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The Selection of Skills into Sectors: Evidence from the Market for Economists

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  • Boehm, Michael J.
  • Watzinger, Martin

Abstract

We study the selection of skills into sectors in an environment with (1) exogenous variation in the attractiveness of sectors and (2) good measurability of skills. More concretely, we examine how the selection into leading economics PhD programs varies with the business cycle and we measure PhD’s skills by their publication success. Our results strongly support a selection story: cohorts applying fora PhD- and graduating from a PhD during recession achieve a substantially better publication record if they stay in academia after graduating.

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Bibliographic Info

Paper provided by University Library of Munich, Germany in its series MPRA Paper with number 23315.

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Date of creation: Jun 2010
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Handle: RePEc:pra:mprapa:23315

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Keywords: Sectoral Selection; Skill Composition; Business Cycle; Careers;

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  1. Daniel Sullivan & Till von Wachter, 2009. "Job Displacement and Mortality: An Analysis Using Administrative Data," The Quarterly Journal of Economics, MIT Press, MIT Press, vol. 124(3), pages 1265-1306, August.
  2. Fabian Waldinger, 2009. "Peer effects in science: evidence from the dismissal of scientists in Nazi Germany," LSE Research Online Documents on Economics, London School of Economics and Political Science, LSE Library 28518, London School of Economics and Political Science, LSE Library.
  3. Richard Freeman & John Van Reenen, 2009. "What If Congress Doubled R&D Spending on the Physical Sciences?," Innovation Policy and the Economy, University of Chicago Press, University of Chicago Press, vol. 9(1), pages 1 - 38.
  4. Pantelis Kalaitzidakis & Theofanis P. Mamuneas & Thanasis Stengos, 2003. "Rankings of Academic Journals and Institutions in Economics," Journal of the European Economic Association, MIT Press, MIT Press, vol. 1(6), pages 1346-1366, December.
  5. Oreopoulos, Philip & Wachter, Till von & Heisz, Andrew, 2008. "The Short- and Long-Term Career Effects of Graduating in a Recession: Hysteresis and Heterogeneity in the Market for College Graduates," IZA Discussion Papers 3578, Institute for the Study of Labor (IZA).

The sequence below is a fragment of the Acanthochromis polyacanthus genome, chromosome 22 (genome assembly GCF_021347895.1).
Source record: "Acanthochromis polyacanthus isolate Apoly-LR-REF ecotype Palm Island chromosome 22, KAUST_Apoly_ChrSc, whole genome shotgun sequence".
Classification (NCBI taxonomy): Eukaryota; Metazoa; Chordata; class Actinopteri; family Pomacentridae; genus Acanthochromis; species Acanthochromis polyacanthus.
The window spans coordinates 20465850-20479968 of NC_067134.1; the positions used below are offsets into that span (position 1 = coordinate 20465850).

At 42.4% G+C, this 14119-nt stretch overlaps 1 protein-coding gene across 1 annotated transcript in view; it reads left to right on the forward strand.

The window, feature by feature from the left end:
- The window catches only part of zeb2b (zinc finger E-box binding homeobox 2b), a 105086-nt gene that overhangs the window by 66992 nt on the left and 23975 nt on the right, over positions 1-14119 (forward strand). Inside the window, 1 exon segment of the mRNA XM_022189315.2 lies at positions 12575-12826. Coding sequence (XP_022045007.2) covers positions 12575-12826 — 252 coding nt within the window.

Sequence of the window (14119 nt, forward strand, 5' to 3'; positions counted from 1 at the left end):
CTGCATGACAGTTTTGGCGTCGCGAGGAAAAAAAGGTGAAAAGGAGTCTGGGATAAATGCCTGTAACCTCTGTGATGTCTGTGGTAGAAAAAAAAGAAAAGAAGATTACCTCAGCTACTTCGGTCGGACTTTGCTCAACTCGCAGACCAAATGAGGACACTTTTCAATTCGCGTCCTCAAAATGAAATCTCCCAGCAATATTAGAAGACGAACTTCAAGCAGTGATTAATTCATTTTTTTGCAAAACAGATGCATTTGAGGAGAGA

6. Gallet, Craig A. & List, John A. & Orazem, Peter, 2004. "Cyclicality and the Labor Market for Economists," Staff General Research Papers, Iowa State University, Department of Economics 12025, Iowa State University, Department of Economics.
  7. Glenn Ellison, 2002. "Evolving Standards for Academic Publishing: A q-r Theory," Journal of Political Economy, University of Chicago Press, University of Chicago Press, vol. 110(5), pages 994-1034, October.
  8. Pierre Azoulay & Joshua S. Graff Zivin & Jialan Wang, 2010. "Superstar Extinction," The Quarterly Journal of Economics, MIT Press, MIT Press, vol. 125(2), pages 549-589, May.
  9. Goolsbee, Austan, 1998. "Does Government R&D Policy Mainly Benefit Scientists and Engineers?," American Economic Review, American Economic Association, American Economic Association, vol. 88(2), pages 298-302, May.
  10. Fabian Waldinger, 2009. "Peer effects in science: evidence from Nazi Germany," CentrePiece - The Magazine for Economic Performance, Centre for Economic Performance, LSE 278, Centre for Economic Performance, LSE.
  11. Bedard, Kelly & Herman, Douglas A., 2008. "Who goes to graduate/professional school? The importance of economic fluctuations, undergraduate field, and ability," Economics of Education Review, Elsevier, Elsevier, vol. 27(2), pages 197-210, April.
  12. Paul Oyer, 2006. "Initial Labor Market Conditions and Long-Term Outcomes for Economists," Journal of Economic Perspectives, American Economic Association, American Economic Association, vol. 20(3), pages 143-160, Summer.
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